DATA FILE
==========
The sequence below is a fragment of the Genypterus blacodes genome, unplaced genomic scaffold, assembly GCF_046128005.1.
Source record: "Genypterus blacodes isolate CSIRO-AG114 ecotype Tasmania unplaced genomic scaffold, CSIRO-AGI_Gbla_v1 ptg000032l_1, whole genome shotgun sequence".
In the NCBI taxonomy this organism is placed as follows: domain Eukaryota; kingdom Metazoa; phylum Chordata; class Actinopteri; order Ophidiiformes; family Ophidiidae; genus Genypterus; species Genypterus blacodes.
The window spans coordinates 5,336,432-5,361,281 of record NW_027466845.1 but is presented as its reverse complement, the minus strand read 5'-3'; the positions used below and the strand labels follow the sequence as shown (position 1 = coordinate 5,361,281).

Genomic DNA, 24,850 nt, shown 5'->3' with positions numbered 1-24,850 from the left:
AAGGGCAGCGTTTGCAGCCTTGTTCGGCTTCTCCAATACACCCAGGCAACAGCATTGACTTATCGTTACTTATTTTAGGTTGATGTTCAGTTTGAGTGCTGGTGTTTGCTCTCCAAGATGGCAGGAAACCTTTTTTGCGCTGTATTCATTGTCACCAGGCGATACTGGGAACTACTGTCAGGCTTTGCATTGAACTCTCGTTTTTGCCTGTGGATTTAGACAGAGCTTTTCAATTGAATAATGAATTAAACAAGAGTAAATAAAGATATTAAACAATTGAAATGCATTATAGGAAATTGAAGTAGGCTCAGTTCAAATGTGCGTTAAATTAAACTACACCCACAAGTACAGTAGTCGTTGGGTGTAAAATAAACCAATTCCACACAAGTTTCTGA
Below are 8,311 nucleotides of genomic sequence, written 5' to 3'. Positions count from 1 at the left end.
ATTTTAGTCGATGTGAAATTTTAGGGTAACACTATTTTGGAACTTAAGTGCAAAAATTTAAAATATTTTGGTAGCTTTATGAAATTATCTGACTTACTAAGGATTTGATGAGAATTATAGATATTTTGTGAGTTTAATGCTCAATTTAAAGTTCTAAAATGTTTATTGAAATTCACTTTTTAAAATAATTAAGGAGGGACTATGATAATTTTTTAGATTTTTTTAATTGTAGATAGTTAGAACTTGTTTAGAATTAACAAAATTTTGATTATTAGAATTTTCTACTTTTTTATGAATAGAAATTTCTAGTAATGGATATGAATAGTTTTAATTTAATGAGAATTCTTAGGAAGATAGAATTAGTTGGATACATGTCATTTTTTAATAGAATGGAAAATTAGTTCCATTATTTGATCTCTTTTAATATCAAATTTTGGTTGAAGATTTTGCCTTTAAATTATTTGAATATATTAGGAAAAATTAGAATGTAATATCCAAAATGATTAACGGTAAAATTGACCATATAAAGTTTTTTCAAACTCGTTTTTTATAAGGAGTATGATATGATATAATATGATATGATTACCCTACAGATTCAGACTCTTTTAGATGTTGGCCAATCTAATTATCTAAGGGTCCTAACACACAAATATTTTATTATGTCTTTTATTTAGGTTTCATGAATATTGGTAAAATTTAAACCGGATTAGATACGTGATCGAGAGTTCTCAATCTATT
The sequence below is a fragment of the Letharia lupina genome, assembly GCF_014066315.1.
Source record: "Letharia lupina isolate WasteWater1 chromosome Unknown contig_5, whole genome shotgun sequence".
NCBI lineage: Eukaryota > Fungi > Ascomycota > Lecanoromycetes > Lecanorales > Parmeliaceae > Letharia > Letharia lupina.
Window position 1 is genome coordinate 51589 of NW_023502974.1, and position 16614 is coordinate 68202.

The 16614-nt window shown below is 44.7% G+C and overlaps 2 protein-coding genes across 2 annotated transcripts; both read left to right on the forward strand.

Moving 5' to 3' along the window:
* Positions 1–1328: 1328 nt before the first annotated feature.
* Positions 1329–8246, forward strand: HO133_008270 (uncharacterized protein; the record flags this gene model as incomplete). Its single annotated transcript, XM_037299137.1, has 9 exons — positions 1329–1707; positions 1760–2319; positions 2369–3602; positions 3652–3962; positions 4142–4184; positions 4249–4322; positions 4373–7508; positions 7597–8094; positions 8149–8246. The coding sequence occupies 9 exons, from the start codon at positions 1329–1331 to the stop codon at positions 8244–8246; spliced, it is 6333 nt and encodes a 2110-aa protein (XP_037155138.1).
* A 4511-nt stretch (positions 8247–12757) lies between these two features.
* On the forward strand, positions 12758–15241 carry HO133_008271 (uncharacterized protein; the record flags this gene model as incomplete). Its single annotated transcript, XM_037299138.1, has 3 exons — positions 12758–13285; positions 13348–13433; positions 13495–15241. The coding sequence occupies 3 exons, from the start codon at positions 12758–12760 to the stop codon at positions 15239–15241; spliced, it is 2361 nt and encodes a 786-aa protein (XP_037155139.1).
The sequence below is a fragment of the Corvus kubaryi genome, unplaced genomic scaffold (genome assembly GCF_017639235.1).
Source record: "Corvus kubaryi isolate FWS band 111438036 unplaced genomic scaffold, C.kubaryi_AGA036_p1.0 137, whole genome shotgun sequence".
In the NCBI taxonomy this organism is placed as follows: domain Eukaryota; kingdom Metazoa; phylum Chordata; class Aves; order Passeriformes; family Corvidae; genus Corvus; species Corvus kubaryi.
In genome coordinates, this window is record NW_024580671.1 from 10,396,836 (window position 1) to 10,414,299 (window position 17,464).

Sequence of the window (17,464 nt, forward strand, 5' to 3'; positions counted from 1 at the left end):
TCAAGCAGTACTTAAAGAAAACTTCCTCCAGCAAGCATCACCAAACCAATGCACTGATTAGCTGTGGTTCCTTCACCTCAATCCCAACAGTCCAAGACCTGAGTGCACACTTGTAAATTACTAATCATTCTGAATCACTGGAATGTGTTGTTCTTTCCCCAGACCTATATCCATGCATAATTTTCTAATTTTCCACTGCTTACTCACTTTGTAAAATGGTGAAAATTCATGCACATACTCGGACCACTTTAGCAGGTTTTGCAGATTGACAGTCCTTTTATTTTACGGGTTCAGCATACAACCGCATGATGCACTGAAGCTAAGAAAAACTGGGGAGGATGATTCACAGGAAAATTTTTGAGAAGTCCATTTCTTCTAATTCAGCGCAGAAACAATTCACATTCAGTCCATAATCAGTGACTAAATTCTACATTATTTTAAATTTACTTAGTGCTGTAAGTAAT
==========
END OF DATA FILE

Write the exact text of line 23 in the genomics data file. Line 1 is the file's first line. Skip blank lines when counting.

Sequence of the window (17,464 nt, forward strand, 5' to 3'; positions counted from 1 at the left end):